November 1916: Node 3, the monarchy


We are continuing Aleksandr Solzhenitsyn’s “nodal analysis” of the Russian Revolution.

The hero of the story is Vorotyntsev.  He’s home from the front.  Through him we see that the Germans weren’t so much the bad guys.  Russia and Germany had more in common with each other than with England and France. Vorotyntsev knows the Tsar is incapable of correcting society, but it would be far worse to throw one’s lot with the forces of revolution.

We see the true genius in Solzhenitsyn’s writing in that he is capable of giving air-tight cases for and against monarchy.  We will resolve this antimony at the end.

Against the Monarchy

1) Tsar Nicholas allowed himself to get played by entering the war.  The terms of the war were dictated to him by Britain and France (207).

2) Nicholas smarted from his defeat in the Japanese War, where he was perceived as not taking an active enough role.  He decided to assume full command of the military in this war.  That was a big mistake.

Nodal Point: The Russian army was defeated in the West in 1914-1915.  “One of the most destructive consequences of our defeat in the West was the flood tide of refugees.  The waters had risen and no governmental channel could control them” (220).

Another problem was Russia’s size and army: it was too big.  It fought upon old Napoleonic principles.  What was needed was “an army of crack troops” (278). Russia’s supply lines were unwieldy.  She was still doing logistics for moving huge numbers of horses in a railway age.

Of all people a female history professor gives a moving defense of monarchy.  

For the Monarchy

A female professor, Olda Andozerskaya, gives a most unprogressive defense of the monarchy.  It’s romantic, far-fetched, but quite beautiful (and no worse than 2020, or 2016 or 2012 or 2008 or…you get the idea).

1) Monarchy does not mean stagnation.  “A cautious approach to the new, a conservative sentiment, does not mean stagnation.  A farsighted monarch carries out reforms–but only for those whose time is ripe.  He does not go at it mindlessly, as some republican governments do, maneuvering so as not to lose power” (340).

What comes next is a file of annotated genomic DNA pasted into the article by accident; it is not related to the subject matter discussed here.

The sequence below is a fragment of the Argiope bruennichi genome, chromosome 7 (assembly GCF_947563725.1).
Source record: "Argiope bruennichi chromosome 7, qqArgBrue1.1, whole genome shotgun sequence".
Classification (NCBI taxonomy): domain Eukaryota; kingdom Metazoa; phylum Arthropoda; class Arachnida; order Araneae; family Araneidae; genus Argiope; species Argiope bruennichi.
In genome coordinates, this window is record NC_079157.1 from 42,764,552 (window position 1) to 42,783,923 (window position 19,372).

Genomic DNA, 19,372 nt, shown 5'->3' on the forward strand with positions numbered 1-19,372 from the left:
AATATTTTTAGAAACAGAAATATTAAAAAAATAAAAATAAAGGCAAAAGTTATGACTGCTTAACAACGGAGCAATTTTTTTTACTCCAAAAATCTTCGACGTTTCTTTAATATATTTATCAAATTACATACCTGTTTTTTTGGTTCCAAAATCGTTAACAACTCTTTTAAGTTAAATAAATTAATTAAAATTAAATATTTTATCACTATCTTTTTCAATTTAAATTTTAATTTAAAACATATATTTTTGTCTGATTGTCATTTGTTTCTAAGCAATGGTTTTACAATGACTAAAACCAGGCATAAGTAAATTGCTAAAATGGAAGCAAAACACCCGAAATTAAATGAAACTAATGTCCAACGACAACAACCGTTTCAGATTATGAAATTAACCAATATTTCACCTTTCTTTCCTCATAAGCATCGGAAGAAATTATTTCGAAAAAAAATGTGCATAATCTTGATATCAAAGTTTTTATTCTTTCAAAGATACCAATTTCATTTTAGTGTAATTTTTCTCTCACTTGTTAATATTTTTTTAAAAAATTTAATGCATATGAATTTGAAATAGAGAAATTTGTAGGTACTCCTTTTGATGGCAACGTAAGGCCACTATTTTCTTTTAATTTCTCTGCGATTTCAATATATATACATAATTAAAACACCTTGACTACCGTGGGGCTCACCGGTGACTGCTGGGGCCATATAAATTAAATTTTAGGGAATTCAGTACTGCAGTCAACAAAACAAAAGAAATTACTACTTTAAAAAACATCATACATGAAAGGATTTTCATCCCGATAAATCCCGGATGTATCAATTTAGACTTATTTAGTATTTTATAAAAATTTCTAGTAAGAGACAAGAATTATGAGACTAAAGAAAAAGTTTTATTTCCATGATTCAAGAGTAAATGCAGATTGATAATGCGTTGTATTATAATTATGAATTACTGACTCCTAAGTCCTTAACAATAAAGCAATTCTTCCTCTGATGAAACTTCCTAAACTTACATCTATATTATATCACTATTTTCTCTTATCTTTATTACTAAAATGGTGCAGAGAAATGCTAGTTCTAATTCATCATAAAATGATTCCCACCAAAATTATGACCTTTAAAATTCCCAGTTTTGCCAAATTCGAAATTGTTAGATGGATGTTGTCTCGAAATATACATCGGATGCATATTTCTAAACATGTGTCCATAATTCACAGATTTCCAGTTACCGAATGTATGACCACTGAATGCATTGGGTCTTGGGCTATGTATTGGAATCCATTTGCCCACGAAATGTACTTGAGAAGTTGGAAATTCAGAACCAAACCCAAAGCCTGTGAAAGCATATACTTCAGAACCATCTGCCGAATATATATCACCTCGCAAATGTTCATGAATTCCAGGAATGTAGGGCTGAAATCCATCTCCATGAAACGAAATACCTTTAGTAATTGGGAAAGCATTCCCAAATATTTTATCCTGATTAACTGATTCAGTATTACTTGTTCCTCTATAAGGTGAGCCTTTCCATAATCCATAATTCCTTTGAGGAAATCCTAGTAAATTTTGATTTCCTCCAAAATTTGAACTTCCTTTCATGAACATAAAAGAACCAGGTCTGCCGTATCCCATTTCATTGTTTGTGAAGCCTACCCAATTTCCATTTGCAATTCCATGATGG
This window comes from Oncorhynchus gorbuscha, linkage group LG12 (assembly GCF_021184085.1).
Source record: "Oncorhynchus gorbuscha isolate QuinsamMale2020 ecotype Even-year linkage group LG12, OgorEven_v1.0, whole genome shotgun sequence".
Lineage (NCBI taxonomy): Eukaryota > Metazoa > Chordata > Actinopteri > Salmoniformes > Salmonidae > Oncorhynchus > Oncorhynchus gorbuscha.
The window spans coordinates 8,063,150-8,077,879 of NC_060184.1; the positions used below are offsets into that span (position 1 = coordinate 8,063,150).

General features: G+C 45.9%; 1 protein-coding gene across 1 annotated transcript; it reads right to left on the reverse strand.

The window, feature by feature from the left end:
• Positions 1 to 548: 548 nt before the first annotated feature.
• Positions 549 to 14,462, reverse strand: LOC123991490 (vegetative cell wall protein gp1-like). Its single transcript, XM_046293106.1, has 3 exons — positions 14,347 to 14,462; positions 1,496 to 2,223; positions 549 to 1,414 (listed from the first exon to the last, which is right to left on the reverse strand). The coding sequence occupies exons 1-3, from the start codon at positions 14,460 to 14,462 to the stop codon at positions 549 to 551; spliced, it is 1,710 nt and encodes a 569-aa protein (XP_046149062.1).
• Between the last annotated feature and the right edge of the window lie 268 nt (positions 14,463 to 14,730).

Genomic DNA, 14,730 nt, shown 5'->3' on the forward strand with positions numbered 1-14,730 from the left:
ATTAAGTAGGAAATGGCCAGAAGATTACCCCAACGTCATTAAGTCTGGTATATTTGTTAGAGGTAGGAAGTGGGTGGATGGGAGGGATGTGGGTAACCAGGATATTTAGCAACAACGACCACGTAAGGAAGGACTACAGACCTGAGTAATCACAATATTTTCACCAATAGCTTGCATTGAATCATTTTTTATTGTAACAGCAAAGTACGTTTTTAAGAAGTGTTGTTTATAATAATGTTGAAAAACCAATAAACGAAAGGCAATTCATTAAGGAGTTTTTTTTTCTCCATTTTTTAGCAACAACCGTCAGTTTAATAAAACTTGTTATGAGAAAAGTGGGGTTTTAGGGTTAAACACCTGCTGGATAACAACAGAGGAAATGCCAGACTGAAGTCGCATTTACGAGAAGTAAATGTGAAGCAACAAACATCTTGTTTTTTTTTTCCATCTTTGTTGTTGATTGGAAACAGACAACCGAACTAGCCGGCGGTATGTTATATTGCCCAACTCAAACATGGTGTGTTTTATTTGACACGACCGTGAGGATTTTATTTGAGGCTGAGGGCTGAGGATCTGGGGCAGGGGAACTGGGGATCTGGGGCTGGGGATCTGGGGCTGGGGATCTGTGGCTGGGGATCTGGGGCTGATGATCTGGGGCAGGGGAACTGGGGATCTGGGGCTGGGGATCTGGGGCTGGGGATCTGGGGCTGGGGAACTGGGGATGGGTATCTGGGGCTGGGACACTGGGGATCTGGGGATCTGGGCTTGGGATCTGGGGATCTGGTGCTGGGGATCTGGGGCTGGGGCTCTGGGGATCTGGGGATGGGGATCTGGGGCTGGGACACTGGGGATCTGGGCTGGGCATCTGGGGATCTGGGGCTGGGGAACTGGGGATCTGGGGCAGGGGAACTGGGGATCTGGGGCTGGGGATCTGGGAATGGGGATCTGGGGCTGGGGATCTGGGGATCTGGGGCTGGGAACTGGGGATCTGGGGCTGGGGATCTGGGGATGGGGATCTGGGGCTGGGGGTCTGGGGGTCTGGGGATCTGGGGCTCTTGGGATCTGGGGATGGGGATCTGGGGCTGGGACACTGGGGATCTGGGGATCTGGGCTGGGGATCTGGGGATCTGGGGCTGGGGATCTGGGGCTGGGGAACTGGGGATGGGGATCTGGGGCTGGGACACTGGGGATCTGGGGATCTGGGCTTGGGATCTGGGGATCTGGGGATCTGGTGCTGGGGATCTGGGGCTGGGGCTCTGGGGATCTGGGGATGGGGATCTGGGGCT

2) An established line of succession saves a country from destructive rebellions. Political strife is reduced. We might respect a republican government because of Romans 13 (JBA), but we don’t actually respect it.  We know they probably lied to get to office and even if they do fulfill their promises, it’s only to pay off a debt.

3) Persuading a monarch is no more difficult than a republican government.  A republican government has to persuade the public, and that public is often at the mercy of ignorance, passion, and vested interest (341).

4) A monarchy doesn’t necessarily make slaves of the people.  A commercial republic is just as likely to de-personalize them.  Why is subordinating myself to a faceless electorate (and the unelected bureaucracy behind them) preferable to a monarch?

5) Solzhenitsyn faces the biggest objection to monarchy: what happens when you get an idiot?  His answer is probably the best in the literature: “”The accident of birth is a vulnerable point, yes.  But there are also lucky accidents.  But a talented man at the head of a monarchy, what republic can compare?  A monarch may be sublime, but a man elected by the majority will almost certainly be a mediocrity” (342).

Solzhenitsyn goes on to list that republican governments have their own Achillees’ heels: ambitious politicians, a morass of red tape hampering reform, etc.   And his interlocutor asks a very uncomfortable question: why should we suppose equality and freedom to be preferable to honor and dignity?  Maybe they are, but we rarely hear arguments to the point.

Anytime a republican points out that monarchies make tyrants possible, the monarchist should reply that a republic is just as likely to descend into anarchy and civil war.

So, who is correct, the monarchist or the revolutionary?  In terms of argument and greatness, the monarchist clearly wins.  Unfortunately for the monarchist (and humanity), Tsar Nicholas is too little, too late.


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